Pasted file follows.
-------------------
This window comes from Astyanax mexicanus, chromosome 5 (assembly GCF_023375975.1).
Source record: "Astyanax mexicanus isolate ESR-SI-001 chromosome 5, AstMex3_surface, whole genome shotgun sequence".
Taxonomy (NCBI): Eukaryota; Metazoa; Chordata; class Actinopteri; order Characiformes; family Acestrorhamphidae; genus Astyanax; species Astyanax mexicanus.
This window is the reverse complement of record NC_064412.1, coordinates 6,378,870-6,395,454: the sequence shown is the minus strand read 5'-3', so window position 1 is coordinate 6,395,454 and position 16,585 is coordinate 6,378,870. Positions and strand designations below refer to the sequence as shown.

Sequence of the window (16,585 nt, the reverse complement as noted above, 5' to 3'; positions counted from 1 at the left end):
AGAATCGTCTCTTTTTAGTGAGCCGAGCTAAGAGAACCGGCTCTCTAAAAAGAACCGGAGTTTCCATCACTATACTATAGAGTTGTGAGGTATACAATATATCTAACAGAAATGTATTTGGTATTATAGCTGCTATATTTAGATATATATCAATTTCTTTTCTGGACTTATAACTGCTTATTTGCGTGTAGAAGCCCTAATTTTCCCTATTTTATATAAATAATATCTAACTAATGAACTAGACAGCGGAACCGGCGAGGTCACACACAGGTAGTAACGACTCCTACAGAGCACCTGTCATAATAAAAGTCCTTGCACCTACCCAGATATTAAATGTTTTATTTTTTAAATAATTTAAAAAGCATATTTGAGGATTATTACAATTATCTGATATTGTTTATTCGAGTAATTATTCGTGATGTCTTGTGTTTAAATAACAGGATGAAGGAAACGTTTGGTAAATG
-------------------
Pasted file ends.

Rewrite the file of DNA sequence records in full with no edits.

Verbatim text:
This window comes from Astyanax mexicanus, chromosome 5 (assembly GCF_023375975.1).
Source record: "Astyanax mexicanus isolate ESR-SI-001 chromosome 5, AstMex3_surface, whole genome shotgun sequence".
Taxonomy (NCBI): Eukaryota; Metazoa; Chordata; class Actinopteri; order Characiformes; family Acestrorhamphidae; genus Astyanax; species Astyanax mexicanus.
This window is the reverse complement of record NC_064412.1, coordinates 6,378,870-6,395,454: the sequence shown is the minus strand read 5'-3', so window position 1 is coordinate 6,395,454 and position 16,585 is coordinate 6,378,870. Positions and strand designations below refer to the sequence as shown.

Sequence of the window (16,585 nt, the reverse complement as noted above, 5' to 3'; positions counted from 1 at the left end):
AGAATCGTCTCTTTTTAGTGAGCCGAGCTAAGAGAACCGGCTCTCTAAAAAGAACCGGAGTTTCCATCACTATACTATAGAGTTGTGAGGTATACAATATATCTAACAGAAATGTATTTGGTATTATAGCTGCTATATTTAGATATATATCAATTTCTTTTCTGGACTTATAACTGCTTATTTGCGTGTAGAAGCCCTAATTTTCCCTATTTTATATAAATAATATCTAACTAATGAACTAGACAGCGGAACCGGCGAGGTCACACACAGGTAGTAACGACTCCTACAGAGCACCTGTCATAATAAAAGTCCTTGCACCTACCCAGATATTAAATGTTTTATTTTTTAAATAATTTAAAAAGCATATTTGAGGATTATTACAATTATCTGATATTGTTTATTCGAGTAATTATTCGTGATGTCTTGTGTTTAAATAACAGGATGAAGGAAACGTTTGGTAAATG